Maria Shukorukova, a co-founder of our agency, has helped build sustainable and highly effective onboarding processes for new employees. For her, feedback is the foundation and a connecting link for all crew members:
Feedback is what drives all workflows in our company, which is why we always use it from the very first stage of getting to know an employee. On the one hand, feedback allows us to evaluate the speed, quality, and comfortability of adaptation. We can adjust something in the process, and thus help both the employee and the mentor achieve their goals. On the other hand, onboarding reveals some bugs in general business processes. We improve them and make our work even better.
Maria Sukhorukova
Co-founder of Alex Staff Agency
2 Ways to Approach It
Doing Everything By Yourself

Some businesses prefer to build their own onboarding system, and it’s perfectly fine. It’s a challenging task, but it will be rewarded later. If you do it on your own, it’s great to use special programs to structure and monitor every stage.

The top solutions in the market in 2022 are BambooHR, Talmundo, Eddy, and other giants. They have different interfaces, but their key features are more or less the same. They aim at organizing the onboarding process that ramps people quickly and keeps them engaged.

For example, in BambooHR, you can assign newcomers to their mentors, set deadlines for tasks and events, get automatic reminders, etc. As a result, specialists always know whom they’ll meet and what they’ll need to do. This streamlined approach increases new hire satisfaction and boosts overall efficiency.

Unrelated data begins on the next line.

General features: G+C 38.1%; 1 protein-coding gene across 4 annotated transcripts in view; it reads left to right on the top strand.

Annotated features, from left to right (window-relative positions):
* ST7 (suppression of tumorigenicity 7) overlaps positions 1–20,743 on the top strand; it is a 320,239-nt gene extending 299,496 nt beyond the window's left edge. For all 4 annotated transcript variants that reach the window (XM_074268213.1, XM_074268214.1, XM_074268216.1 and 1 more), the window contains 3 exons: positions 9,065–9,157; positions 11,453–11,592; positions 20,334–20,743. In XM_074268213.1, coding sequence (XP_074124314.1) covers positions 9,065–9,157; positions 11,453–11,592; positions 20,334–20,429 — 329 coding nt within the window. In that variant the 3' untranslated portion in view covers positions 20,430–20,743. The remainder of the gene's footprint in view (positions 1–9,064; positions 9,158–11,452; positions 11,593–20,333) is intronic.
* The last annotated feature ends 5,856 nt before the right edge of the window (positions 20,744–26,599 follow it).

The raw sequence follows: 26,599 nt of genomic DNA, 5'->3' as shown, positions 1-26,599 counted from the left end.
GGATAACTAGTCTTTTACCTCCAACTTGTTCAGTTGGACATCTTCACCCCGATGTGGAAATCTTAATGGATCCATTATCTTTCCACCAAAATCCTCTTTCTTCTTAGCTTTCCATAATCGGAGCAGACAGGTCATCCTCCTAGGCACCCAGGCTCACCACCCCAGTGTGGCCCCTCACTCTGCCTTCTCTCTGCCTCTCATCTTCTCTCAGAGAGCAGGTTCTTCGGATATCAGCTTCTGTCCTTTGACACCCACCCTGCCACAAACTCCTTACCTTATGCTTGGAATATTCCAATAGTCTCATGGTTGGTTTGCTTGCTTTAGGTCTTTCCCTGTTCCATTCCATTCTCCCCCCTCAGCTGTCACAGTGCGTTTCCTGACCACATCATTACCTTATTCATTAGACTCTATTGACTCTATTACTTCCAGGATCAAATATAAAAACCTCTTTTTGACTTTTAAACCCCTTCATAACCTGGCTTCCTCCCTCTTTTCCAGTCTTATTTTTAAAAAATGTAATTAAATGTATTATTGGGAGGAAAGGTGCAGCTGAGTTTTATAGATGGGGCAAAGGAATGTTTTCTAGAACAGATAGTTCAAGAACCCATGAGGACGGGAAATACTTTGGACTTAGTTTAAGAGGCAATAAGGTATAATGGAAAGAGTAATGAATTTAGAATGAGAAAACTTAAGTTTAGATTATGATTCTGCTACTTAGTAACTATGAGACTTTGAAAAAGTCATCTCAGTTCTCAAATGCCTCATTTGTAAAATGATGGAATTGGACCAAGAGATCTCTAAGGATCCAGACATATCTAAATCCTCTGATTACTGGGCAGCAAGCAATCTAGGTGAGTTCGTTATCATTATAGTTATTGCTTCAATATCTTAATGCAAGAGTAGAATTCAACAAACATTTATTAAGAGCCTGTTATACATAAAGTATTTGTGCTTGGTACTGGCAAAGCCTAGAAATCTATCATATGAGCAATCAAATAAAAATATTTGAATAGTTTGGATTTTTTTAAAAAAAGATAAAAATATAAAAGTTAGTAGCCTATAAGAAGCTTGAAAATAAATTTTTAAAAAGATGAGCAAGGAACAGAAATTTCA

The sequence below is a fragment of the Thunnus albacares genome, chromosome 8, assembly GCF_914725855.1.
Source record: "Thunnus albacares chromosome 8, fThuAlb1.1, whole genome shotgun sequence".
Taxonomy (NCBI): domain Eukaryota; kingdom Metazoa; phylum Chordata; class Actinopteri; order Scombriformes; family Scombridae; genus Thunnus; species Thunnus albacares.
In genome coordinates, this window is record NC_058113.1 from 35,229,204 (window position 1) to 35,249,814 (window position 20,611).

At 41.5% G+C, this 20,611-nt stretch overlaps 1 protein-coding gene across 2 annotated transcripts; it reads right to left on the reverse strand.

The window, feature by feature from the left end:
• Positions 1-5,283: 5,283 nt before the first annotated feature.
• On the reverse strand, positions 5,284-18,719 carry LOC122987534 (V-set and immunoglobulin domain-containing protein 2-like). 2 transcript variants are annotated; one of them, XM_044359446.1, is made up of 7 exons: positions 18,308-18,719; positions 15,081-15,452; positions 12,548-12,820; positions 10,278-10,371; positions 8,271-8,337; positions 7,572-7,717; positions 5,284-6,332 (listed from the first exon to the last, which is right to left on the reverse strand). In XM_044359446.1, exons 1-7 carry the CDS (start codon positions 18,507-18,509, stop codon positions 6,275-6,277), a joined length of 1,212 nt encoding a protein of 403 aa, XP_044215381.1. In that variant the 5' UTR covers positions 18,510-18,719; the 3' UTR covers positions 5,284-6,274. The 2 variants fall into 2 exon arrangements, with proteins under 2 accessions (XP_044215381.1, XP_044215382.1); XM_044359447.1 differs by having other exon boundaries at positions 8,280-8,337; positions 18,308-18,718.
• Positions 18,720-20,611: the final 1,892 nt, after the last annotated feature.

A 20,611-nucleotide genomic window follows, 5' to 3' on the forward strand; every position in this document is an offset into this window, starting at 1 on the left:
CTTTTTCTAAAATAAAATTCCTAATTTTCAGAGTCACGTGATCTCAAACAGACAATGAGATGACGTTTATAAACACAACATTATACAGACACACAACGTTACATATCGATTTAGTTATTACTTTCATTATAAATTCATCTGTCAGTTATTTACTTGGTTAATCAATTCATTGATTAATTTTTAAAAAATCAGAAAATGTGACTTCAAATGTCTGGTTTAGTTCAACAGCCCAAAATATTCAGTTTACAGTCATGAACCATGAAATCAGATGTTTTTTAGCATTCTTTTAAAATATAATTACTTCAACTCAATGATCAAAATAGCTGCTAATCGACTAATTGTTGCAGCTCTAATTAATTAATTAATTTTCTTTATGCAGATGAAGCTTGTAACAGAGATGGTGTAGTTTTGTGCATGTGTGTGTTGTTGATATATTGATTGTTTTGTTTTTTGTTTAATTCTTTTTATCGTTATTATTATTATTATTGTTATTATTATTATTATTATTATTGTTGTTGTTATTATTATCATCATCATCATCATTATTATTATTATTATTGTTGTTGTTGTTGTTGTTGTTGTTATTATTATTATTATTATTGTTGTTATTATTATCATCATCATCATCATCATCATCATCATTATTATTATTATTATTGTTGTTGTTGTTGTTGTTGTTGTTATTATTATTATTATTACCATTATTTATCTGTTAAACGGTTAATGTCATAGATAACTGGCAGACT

Slack is also a popular tool in 2022 for onboarding. It’s a business messaging app that has lots of useful features for successful employee acclimatization. You can create special channels for different departments, form mentoring groups, send automatic reminders, organize video calls, and do other activities to engage your team.

Delegating Tasks

Some agencies specialize in providing the best hiring and onboarding experiences. There are too many things to mind to build a truly working system. Going through the learning process on your own is expensive and lengthy. It’s way better to optimize your resources by applying to professionals.
Our clients are companies of different sizes, budgets, and requirements. They come to us because they know that it’s cheaper to find and onboard new hires with us. We have working templates on how to describe vacancies, know where to find candidates and through what channels, how to conduct screenings, etc. Our tools are thought-through, proven over time, and efficient.